If you decided to play hooky yesterday and fish the Farmy, you weren’t alone. I would officially describe the permanent TMA as “mobbed” (for a Tuesday in December the week before Christmas). Air temps in the upper 40s, water temp in the mid 30s, flow at 210cfs. A few bugs flitting about (midges, W/S caddis, small grey stones) but no observed risers. I carpet bombed one pool with nymphs, both indicator and tight line, for about two hours and could manage only one trout. Chucked streamers for 15 minutes to no avail, then moved upriver.

Now dedicated to the streamer cause, I fished an overhead-deep pool and blanked. Moved downstream with about 15 minutes left in my session and connected with a nice mid-teens brown — and decided to leave on a high note.

The Hi-Liter produces again! The Hi-Liter is one of my high-confidence winter streamers. I like it on bright days and medium flows, and you can learn how to tie it here. A cast, a mend, and as I came tight to the line, a dull thud. Many thanks to Nick who graciously shared the pool with me.

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Farmington River Report 3/8/16: Enough to keep me interested

I fished multiple locations today above and within the permanent TMA. The purpose of my forays above were to see if I could locate some pods of recent wards of the state. Those efforts were a failure, unless you count one brown, a delicious cigar, 60-degree March sunshine, and not working to be the benchmarks of success. Wait. Hold on a minute here. I may need to recalibrate my thinking…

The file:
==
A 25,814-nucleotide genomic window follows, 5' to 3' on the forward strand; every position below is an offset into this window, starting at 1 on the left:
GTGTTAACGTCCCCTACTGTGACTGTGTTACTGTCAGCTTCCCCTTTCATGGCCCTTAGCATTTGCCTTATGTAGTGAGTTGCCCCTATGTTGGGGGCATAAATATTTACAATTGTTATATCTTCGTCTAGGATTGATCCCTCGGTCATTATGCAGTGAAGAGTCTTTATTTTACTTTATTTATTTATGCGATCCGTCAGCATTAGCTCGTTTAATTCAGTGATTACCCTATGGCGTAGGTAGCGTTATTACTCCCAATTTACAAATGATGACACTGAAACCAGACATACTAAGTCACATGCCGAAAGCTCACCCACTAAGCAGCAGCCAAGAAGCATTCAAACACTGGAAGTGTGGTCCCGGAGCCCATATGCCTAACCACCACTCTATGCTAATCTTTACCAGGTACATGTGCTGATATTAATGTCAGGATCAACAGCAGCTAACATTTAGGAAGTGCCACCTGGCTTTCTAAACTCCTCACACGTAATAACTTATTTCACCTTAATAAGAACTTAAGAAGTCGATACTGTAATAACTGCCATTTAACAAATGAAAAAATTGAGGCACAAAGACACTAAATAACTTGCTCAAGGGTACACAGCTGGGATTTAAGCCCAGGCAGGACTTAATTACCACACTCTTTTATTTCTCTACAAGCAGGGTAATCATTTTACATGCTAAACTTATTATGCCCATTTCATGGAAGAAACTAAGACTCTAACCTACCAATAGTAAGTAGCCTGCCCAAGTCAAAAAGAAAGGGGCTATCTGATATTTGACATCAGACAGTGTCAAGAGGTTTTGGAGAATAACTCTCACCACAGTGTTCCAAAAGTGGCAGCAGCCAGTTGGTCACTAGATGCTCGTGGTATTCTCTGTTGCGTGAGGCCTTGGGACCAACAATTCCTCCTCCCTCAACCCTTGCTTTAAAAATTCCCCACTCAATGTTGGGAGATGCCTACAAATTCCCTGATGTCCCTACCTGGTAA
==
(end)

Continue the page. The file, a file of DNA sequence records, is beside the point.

The fishing today was mostly streamers, save for about a half-hour of nymphing. Nothing on nymphs, but given the water I fished, I wasn’t surprised. The trout have not yet spread out into the faster sections. All my action today came in slower, deeper pools and runs. They liked the Hi-Liter and the Deep Threat in olive/grey. The lone fresh stockee I caught took the Hi-Liter as it was wallowing in the current below me; the other more seasoned residents came on very slow retrieves in fairly deep water, some of it over-head deep. The flow was 480cfs, 40 degree water temperature. Lots of active early grey stones, sz 14-16. Nothing rising to them.

It was mobbed for a Tuesday in early March. If you’re heading out over the next few days, gird your loins. It may look more like a weekend in late April. Perhaps the warmer weather will get the bite going. Every angler I spoke to today reported little to no action. Thanks to those who struck up conversions and introduced themselves. It’s always a pleasure meeting people who read my stuff or follow currentseams.

Is it me or are we missing an R?

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The Hi-Liter Soft-Hackled Streamer

I’m gotten a lot of requests to do a video on my soft-hackled streamers, so here you go with the Hi-Liter.

Hook: 4XL streamer, size 6
Thread: Chartreuse